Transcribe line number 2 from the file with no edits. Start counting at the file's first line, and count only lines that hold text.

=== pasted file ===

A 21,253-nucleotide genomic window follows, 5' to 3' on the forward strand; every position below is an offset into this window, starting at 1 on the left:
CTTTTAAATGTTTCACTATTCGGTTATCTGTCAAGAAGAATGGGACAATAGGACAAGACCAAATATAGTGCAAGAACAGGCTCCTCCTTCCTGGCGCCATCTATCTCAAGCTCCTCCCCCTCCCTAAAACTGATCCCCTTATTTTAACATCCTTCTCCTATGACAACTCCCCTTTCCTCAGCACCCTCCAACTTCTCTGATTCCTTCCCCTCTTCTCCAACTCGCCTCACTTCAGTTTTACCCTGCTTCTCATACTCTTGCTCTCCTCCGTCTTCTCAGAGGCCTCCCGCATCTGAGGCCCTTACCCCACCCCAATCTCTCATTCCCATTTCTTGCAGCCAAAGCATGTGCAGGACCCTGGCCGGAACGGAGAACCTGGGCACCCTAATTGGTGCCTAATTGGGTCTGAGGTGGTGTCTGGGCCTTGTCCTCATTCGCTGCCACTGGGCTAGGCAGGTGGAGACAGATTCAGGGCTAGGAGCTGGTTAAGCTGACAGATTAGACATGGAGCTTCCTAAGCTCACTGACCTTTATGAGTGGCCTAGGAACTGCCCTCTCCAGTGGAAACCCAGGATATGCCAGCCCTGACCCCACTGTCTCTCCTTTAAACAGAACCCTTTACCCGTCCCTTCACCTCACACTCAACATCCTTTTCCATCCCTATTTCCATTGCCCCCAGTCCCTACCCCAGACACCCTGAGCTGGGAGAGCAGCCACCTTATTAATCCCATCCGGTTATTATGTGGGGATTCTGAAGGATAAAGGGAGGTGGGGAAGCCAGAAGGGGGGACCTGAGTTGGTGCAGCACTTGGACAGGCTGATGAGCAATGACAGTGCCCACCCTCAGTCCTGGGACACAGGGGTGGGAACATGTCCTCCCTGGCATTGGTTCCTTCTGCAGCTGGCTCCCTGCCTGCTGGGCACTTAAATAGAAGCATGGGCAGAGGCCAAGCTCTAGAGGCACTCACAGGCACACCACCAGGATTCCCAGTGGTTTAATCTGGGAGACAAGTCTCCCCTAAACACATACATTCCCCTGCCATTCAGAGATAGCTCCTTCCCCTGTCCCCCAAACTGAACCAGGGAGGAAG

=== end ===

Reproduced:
CTTTTAAATGTTTCACTATTCGGTTATCTGTCAAGAAGAATGGGACAATAGGACAAGACCAAATATAGTGCAAGAACAGGCTCCTCCTTCCTGGCGCCATCTATCTCAAGCTCCTCCCCCTCCCTAAAACTGATCCCCTTATTTTAACATCCTTCTCCTATGACAACTCCCCTTTCCTCAGCACCCTCCAACTTCTCTGATTCCTTCCCCTCTTCTCCAACTCGCCTCACTTCAGTTTTACCCTGCTTCTCATACTCTTGCTCTCCTCCGTCTTCTCAGAGGCCTCCCGCATCTGAGGCCCTTACCCCACCCCAATCTCTCATTCCCATTTCTTGCAGCCAAAGCATGTGCAGGACCCTGGCCGGAACGGAGAACCTGGGCACCCTAATTGGTGCCTAATTGGGTCTGAGGTGGTGTCTGGGCCTTGTCCTCATTCGCTGCCACTGGGCTAGGCAGGTGGAGACAGATTCAGGGCTAGGAGCTGGTTAAGCTGACAGATTAGACATGGAGCTTCCTAAGCTCACTGACCTTTATGAGTGGCCTAGGAACTGCCCTCTCCAGTGGAAACCCAGGATATGCCAGCCCTGACCCCACTGTCTCTCCTTTAAACAGAACCCTTTACCCGTCCCTTCACCTCACACTCAACATCCTTTTCCATCCCTATTTCCATTGCCCCCAGTCCCTACCCCAGACACCCTGAGCTGGGAGAGCAGCCACCTTATTAATCCCATCCGGTTATTATGTGGGGATTCTGAAGGATAAAGGGAGGTGGGGAAGCCAGAAGGGGGGACCTGAGTTGGTGCAGCACTTGGACAGGCTGATGAGCAATGACAGTGCCCACCCTCAGTCCTGGGACACAGGGGTGGGAACATGTCCTCCCTGGCATTGGTTCCTTCTGCAGCTGGCTCCCTGCCTGCTGGGCACTTAAATAGAAGCATGGGCAGAGGCCAAGCTCTAGAGGCACTCACAGGCACACCACCAGGATTCCCAGTGGTTTAATCTGGGAGACAAGTCTCCCCTAAACACATACATTCCCCTGCCATTCAGAGATAGCTCCTTCCCCTGTCCCCCAAACTGAACCAGGGAGGAAG